[Below is the second part of the year end roundup. A third part on the year in caselaw will be posted this weekend. The entire year in review will go out with this weekend's email edition. For now, however, find the draft copy on the year in lethal injection below. - k]
The Year of the Needle
Few people could have suspected that when the Eleventh Circuit denied a stay to Clarence Hill in January 2006 that a firestorm would soon engulf the manner in which executions are carried out. The United States Supreme Court stayed Hill’s execution date. The ultimate question before the Court in Hill was not lethal injection — a three-drug cocktail that anesthetizes, paralyzes the lungs and then causes a massive heart attack but rather how a challenge to that method of execution is best brought in the federal courts. The resulting year in lethal injection have been tracked regularly here at our blog & Boalt Hall’s DP Project have been tracking the developments all year.
The Court’s ultimate decision in Hill was well summarized by the Habeas Assistance Project:
On June 12, 2006, the Supreme Court unanimously held that Clarence Hill was entitled to challenge the constitutionality of Florida’s lethal injection practice in a civil rights law suit under 42 U.S.C. section 1983, rather than through a habeas corpus proceeding. Hill v. McDonough. This was because Hill’s action, if successful, did not necessarily prevent the State from executing him by lethal injection. Instead, Florida would only be prevented from using a lethal injection procedure that causes a foreseeable risk of gratuitous and unnecessary pain. The Court rejected respondent’s argument that in order to challenge an aspect of an execution procedure in a civil rights law suit, the plaintiff must be required to identify an alternative, authorized method a execution.
The dramatic tension that marked the year in lethal injection perhaps was best offered up by very odd juxtaposition on the same Wednesday night in September. The same Clarence Hill whose botched opinion by the Eleventh Circuit that started off the year of the needle was eventually executed by Florida. His death came hours after the U.S. Supreme Court rejected his final appeal on a 5-4 vote. The same day the Texas Court of Criminal Appeals in Ex parte John Alba ordered in an unpublished memorandum opinion / order, the Texas Court of Criminal Appeals orders expanded briefing on lethal injection procedure in Texas.
The Federal Courts of Appeals
The Eighth Circuit’s jurisprudence details may not have been worked out but the ground rules in the Sixth Circuit defy explanation. Panels of that Court, without much rationale, have let some executions occur & stayed others. As the judge sorting out the lethal injection mess in Ohio has noted:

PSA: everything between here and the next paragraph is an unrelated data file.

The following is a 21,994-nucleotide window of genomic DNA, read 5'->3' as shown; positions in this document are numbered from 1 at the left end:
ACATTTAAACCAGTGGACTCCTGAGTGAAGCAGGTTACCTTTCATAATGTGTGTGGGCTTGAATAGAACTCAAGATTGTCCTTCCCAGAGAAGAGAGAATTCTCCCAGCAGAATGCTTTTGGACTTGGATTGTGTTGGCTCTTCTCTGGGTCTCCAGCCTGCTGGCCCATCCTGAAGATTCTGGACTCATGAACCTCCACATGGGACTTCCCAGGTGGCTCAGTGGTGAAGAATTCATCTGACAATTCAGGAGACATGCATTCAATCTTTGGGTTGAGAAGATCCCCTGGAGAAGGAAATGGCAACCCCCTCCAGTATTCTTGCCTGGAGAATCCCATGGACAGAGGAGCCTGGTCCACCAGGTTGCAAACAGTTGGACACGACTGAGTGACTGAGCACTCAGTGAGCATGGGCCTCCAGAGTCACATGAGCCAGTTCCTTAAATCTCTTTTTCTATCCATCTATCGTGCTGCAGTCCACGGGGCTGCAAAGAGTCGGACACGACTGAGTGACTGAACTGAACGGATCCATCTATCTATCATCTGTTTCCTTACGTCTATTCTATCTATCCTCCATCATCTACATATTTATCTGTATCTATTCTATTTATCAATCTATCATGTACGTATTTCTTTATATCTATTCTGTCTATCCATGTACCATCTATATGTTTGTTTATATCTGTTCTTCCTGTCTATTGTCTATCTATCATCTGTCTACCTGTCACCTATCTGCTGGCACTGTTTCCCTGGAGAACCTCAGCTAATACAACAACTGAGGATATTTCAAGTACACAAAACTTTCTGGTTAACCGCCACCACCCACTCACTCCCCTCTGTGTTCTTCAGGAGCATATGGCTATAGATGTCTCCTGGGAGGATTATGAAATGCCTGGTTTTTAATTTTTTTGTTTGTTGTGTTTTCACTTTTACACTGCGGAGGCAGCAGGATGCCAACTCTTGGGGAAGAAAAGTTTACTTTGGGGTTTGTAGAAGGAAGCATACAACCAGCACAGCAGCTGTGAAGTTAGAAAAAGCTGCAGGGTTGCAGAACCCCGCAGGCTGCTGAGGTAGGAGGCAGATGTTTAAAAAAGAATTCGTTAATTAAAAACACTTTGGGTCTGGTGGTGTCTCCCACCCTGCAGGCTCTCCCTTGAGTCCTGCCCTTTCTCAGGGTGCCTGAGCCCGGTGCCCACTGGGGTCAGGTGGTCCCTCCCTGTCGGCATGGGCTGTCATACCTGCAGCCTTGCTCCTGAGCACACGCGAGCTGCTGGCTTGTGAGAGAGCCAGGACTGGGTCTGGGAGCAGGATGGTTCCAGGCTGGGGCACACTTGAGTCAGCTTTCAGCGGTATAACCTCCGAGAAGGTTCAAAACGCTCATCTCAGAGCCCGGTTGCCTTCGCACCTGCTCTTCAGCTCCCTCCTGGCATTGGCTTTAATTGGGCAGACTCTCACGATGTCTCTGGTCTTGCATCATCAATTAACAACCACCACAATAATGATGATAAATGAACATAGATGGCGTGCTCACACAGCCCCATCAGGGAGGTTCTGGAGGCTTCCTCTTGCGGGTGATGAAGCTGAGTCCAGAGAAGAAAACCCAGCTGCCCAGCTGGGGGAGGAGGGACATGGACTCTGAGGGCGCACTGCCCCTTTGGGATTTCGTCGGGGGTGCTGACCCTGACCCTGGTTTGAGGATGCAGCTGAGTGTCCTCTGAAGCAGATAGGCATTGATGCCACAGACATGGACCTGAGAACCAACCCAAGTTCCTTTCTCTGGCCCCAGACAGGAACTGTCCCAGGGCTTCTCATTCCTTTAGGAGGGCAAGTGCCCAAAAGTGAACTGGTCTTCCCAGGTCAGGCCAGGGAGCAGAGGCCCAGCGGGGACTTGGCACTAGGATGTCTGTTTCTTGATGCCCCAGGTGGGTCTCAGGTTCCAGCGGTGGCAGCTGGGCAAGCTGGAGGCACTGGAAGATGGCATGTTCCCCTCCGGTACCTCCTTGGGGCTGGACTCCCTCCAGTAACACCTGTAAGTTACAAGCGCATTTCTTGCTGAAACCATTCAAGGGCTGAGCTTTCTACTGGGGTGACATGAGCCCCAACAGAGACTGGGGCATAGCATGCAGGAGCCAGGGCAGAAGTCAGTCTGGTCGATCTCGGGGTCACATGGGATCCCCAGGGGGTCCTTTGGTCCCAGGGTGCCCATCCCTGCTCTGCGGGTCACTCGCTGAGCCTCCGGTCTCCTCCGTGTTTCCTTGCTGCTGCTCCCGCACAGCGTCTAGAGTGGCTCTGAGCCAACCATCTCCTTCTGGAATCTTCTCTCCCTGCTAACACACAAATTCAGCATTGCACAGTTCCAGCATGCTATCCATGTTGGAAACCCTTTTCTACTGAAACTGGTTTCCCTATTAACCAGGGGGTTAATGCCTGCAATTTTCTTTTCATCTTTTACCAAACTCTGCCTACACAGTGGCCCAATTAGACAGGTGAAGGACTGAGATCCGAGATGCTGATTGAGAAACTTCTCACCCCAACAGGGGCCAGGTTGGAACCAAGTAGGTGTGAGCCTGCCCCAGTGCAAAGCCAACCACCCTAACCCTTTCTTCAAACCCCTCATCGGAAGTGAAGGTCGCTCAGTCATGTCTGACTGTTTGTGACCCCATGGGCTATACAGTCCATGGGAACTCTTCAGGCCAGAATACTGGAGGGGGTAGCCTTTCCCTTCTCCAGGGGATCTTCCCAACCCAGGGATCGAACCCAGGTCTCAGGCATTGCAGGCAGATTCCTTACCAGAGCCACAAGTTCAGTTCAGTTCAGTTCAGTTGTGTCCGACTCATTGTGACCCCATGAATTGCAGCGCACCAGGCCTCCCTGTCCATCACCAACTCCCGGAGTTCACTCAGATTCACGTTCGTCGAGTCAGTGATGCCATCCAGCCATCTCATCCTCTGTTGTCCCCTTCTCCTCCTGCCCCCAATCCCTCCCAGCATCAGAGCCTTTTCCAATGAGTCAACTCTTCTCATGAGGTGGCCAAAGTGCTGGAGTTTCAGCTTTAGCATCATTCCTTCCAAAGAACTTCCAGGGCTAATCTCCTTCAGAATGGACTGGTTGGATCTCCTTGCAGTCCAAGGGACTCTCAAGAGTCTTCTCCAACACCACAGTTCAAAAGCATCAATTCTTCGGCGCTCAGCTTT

Faced with two different orders by two different panels reaching two different conclusions, this Court is left with the task of determining what the law of this case is. Because neither order provides any reasoning for its outcome, this Court can only conclude that the law of the case is that this Court should evaluate individually and on a case-by-case basis each motion for a preliminary injunction that comes before it. In other words, there is apparently no substantive law of the case as to all intervening plaintiffs here because there is no apparent consistency to the appellate decisions that have arisen from this litigation.
The other Courts of Appeals are split in to two camps, not having substantively addressed the issue or yet to find the appropriate case to address the merits. Of the circuits that have circumvented the issue of lethal injection three have done so by holding that every claim, or virtually every claim, hae been brought too late the Fourth, Fifth & Eleventh Circuits, the so-called heart of the death belt.
As previously mentioned, the year end with a bang with courtroom shoot-outs in Maryland and California. With that stated, lethal injection litigation impacted more courts than just those two states & more than just the Sixth & Eighth Circuits.
In California, following the on again, off again execution of Michael Morales, California’s death chamber is again off. First stayed in February the California death chamber appeared to be cranking up when they found a doctor to address some concerns about but at the last moment before the execution of Morales two anesthesiologists retained by DoC refused to take part, saying that it was “medically unethical.” By the of the year the Judge Fogel the federal district court judge sorting out the lethal injection mess in California issued a memorandum of intended decision concluding that California’s implementation of lethal injection is broken, but it can be fixed.
Gov. Jeb Bush in Florida suspended all executions in December following a horribly botched lethal injection where the the execution team simply blew it. As the New York Times noted:
Governor Bushs decision came two days after an executioner failed to properly inject lethal chemical into an inmate. Officials said the needle administering the chemicals punctured the vein and then delivered the dose into the inmates soft tissue, rather than the vein itself. A second dose was required, and the inmate died 34 minutes after the initial injection.
As a National Coalition to Abolish the Death Penalty spokesman put it:, Florida has certainly deservedly earned a reputation for being a state that conducts botched executions, whether its electrocution or lethal injection.